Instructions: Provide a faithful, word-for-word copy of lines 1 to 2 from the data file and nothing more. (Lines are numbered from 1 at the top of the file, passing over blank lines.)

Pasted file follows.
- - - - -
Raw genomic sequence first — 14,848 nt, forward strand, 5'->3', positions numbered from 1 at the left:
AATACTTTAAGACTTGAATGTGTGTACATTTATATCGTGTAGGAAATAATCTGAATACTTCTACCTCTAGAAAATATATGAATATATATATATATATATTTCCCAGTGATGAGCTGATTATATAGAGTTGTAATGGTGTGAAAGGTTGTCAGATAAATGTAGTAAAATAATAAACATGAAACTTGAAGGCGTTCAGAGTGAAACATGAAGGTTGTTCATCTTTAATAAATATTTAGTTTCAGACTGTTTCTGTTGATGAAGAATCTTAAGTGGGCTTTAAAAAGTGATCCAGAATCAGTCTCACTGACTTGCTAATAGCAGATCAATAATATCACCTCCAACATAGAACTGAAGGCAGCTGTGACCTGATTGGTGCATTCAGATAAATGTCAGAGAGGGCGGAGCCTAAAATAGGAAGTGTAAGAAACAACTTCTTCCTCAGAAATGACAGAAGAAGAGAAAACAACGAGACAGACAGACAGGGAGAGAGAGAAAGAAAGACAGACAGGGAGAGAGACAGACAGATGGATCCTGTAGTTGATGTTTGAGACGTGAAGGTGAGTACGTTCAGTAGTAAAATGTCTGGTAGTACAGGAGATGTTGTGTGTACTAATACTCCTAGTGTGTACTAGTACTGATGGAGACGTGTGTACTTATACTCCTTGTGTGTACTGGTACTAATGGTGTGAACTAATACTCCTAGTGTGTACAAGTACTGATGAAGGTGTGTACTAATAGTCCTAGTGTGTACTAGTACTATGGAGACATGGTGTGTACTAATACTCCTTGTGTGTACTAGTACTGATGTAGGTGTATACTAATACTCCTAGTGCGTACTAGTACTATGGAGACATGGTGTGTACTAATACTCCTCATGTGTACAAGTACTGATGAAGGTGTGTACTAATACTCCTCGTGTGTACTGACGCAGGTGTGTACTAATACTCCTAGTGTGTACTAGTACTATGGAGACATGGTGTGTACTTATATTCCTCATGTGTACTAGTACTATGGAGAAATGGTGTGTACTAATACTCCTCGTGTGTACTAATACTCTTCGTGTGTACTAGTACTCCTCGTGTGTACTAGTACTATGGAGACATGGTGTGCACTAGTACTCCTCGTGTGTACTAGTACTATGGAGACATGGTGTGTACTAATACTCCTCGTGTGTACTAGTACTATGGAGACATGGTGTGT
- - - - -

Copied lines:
Raw genomic sequence first — 14,848 nt, forward strand, 5'->3', positions numbered from 1 at the left:
AATACTTTAAGACTTGAATGTGTGTACATTTATATCGTGTAGGAAATAATCTGAATACTTCTACCTCTAGAAAATATATGAATATATATATATATATATTTCCCAGTGATGAGCTGATTATATAGAGTTGTAATGGTGTGAAAGGTTGTCAGATAAATGTAGTAAAATAATAAACATGAAACTTGAAGGCGTTCAGAGTGAAACATGAAGGTTGTTCATCTTTAATAAATATTTAGTTTCAGACTGTTTCTGTTGATGAAGAATCTTAAGTGGGCTTTAAAAAGTGATCCAGAATCAGTCTCACTGACTTGCTAATAGCAGATCAATAATATCACCTCCAACATAGAACTGAAGGCAGCTGTGACCTGATTGGTGCATTCAGATAAATGTCAGAGAGGGCGGAGCCTAAAATAGGAAGTGTAAGAAACAACTTCTTCCTCAGAAATGACAGAAGAAGAGAAAACAACGAGACAGACAGACAGGGAGAGAGAGAAAGAAAGACAGACAGGGAGAGAGACAGACAGATGGATCCTGTAGTTGATGTTTGAGACGTGAAGGTGAGTACGTTCAGTAGTAAAATGTCTGGTAGTACAGGAGATGTTGTGTGTACTAATACTCCTAGTGTGTACTAGTACTGATGGAGACGTGTGTACTTATACTCCTTGTGTGTACTGGTACTAATGGTGTGAACTAATACTCCTAGTGTGTACAAGTACTGATGAAGGTGTGTACTAATAGTCCTAGTGTGTACTAGTACTATGGAGACATGGTGTGTACTAATACTCCTTGTGTGTACTAGTACTGATGTAGGTGTATACTAATACTCCTAGTGCGTACTAGTACTATGGAGACATGGTGTGTACTAATACTCCTCATGTGTACAAGTACTGATGAAGGTGTGTACTAATACTCCTCGTGTGTACTGACGCAGGTGTGTACTAATACTCCTAGTGTGTACTAGTACTATGGAGACATGGTGTGTACTTATATTCCTCATGTGTACTAGTACTATGGAGAAATGGTGTGTACTAATACTCCTCGTGTGTACTAATACTCTTCGTGTGTACTAGTACTCCTCGTGTGTACTAGTACTATGGAGACATGGTGTGCACTAGTACTCCTCGTGTGTACTAGTACTATGGAGACATGGTGTGTACTAATACTCCTCGTGTGTACTAGTACTATGGAGACATGGTGTGT